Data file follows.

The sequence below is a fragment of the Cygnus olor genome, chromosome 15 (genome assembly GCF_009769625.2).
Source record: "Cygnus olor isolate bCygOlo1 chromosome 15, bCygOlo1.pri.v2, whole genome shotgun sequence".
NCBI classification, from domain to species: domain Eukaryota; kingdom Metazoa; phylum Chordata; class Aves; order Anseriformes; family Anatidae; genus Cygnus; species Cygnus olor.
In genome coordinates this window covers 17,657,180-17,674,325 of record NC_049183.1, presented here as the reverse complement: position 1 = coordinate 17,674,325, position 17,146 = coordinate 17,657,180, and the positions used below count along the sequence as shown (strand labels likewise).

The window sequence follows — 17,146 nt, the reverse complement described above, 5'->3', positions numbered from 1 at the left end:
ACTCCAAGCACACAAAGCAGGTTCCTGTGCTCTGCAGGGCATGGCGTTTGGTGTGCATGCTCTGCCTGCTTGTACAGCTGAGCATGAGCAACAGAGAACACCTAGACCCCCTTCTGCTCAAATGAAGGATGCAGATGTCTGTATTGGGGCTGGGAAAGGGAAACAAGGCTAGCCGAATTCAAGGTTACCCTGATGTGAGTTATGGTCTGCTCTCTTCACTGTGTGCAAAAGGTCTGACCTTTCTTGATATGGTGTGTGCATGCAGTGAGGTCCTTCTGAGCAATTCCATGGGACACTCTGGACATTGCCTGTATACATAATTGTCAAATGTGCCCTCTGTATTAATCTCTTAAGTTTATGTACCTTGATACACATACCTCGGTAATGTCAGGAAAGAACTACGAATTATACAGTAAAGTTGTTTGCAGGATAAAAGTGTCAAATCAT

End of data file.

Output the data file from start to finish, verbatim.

The sequence below is a fragment of the Cygnus olor genome, chromosome 15 (genome assembly GCF_009769625.2).
Source record: "Cygnus olor isolate bCygOlo1 chromosome 15, bCygOlo1.pri.v2, whole genome shotgun sequence".
NCBI classification, from domain to species: domain Eukaryota; kingdom Metazoa; phylum Chordata; class Aves; order Anseriformes; family Anatidae; genus Cygnus; species Cygnus olor.
In genome coordinates this window covers 17,657,180-17,674,325 of record NC_049183.1, presented here as the reverse complement: position 1 = coordinate 17,674,325, position 17,146 = coordinate 17,657,180, and the positions used below count along the sequence as shown (strand labels likewise).

The window sequence follows — 17,146 nt, the reverse complement described above, 5'->3', positions numbered from 1 at the left end:
ACTCCAAGCACACAAAGCAGGTTCCTGTGCTCTGCAGGGCATGGCGTTTGGTGTGCATGCTCTGCCTGCTTGTACAGCTGAGCATGAGCAACAGAGAACACCTAGACCCCCTTCTGCTCAAATGAAGGATGCAGATGTCTGTATTGGGGCTGGGAAAGGGAAACAAGGCTAGCCGAATTCAAGGTTACCCTGATGTGAGTTATGGTCTGCTCTCTTCACTGTGTGCAAAAGGTCTGACCTTTCTTGATATGGTGTGTGCATGCAGTGAGGTCCTTCTGAGCAATTCCATGGGACACTCTGGACATTGCCTGTATACATAATTGTCAAATGTGCCCTCTGTATTAATCTCTTAAGTTTATGTACCTTGATACACATACCTCGGTAATGTCAGGAAAGAACTACGAATTATACAGTAAAGTTGTTTGCAGGATAAAAGTGTCAAATCAT